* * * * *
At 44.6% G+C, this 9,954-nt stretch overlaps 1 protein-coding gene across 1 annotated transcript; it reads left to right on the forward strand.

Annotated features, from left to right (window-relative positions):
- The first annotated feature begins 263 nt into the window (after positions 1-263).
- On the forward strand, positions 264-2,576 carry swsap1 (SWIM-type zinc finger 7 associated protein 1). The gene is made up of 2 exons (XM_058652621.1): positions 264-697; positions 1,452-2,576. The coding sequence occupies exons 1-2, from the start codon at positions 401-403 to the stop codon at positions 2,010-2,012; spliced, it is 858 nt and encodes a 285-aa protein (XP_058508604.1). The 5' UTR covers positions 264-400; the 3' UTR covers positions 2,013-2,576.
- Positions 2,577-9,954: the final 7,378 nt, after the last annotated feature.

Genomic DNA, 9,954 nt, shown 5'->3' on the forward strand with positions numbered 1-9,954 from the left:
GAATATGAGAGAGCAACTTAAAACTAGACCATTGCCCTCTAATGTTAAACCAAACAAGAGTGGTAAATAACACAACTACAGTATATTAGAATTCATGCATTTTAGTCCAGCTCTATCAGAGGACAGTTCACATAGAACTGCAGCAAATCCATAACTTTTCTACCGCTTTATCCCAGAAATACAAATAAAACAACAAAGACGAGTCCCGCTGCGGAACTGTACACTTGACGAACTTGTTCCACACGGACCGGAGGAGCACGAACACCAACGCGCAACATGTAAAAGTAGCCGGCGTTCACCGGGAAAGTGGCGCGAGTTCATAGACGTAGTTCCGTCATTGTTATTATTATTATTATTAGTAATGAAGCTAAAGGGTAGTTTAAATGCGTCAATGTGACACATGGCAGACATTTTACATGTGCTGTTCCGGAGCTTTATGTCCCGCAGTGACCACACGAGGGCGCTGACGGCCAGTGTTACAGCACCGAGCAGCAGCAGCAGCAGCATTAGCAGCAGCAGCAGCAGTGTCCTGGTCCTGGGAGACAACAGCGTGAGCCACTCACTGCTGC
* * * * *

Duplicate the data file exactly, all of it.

At 44.6% G+C, this 9,954-nt stretch overlaps 1 protein-coding gene across 1 annotated transcript; it reads left to right on the forward strand.

Annotated features, from left to right (window-relative positions):
- The first annotated feature begins 263 nt into the window (after positions 1-263).
- On the forward strand, positions 264-2,576 carry swsap1 (SWIM-type zinc finger 7 associated protein 1). The gene is made up of 2 exons (XM_058652621.1): positions 264-697; positions 1,452-2,576. The coding sequence occupies exons 1-2, from the start codon at positions 401-403 to the stop codon at positions 2,010-2,012; spliced, it is 858 nt and encodes a 285-aa protein (XP_058508604.1). The 5' UTR covers positions 264-400; the 3' UTR covers positions 2,013-2,576.
- Positions 2,577-9,954: the final 7,378 nt, after the last annotated feature.

Genomic DNA, 9,954 nt, shown 5'->3' on the forward strand with positions numbered 1-9,954 from the left:
GAATATGAGAGAGCAACTTAAAACTAGACCATTGCCCTCTAATGTTAAACCAAACAAGAGTGGTAAATAACACAACTACAGTATATTAGAATTCATGCATTTTAGTCCAGCTCTATCAGAGGACAGTTCACATAGAACTGCAGCAAATCCATAACTTTTCTACCGCTTTATCCCAGAAATACAAATAAAACAACAAAGACGAGTCCCGCTGCGGAACTGTACACTTGACGAACTTGTTCCACACGGACCGGAGGAGCACGAACACCAACGCGCAACATGTAAAAGTAGCCGGCGTTCACCGGGAAAGTGGCGCGAGTTCATAGACGTAGTTCCGTCATTGTTATTATTATTATTATTAGTAATGAAGCTAAAGGGTAGTTTAAATGCGTCAATGTGACACATGGCAGACATTTTACATGTGCTGTTCCGGAGCTTTATGTCCCGCAGTGACCACACGAGGGCGCTGACGGCCAGTGTTACAGCACCGAGCAGCAGCAGCAGCAGCATTAGCAGCAGCAGCAGCAGTGTCCTGGTCCTGGGAGACAACAGCGTGAGCCACTCACTGCTGC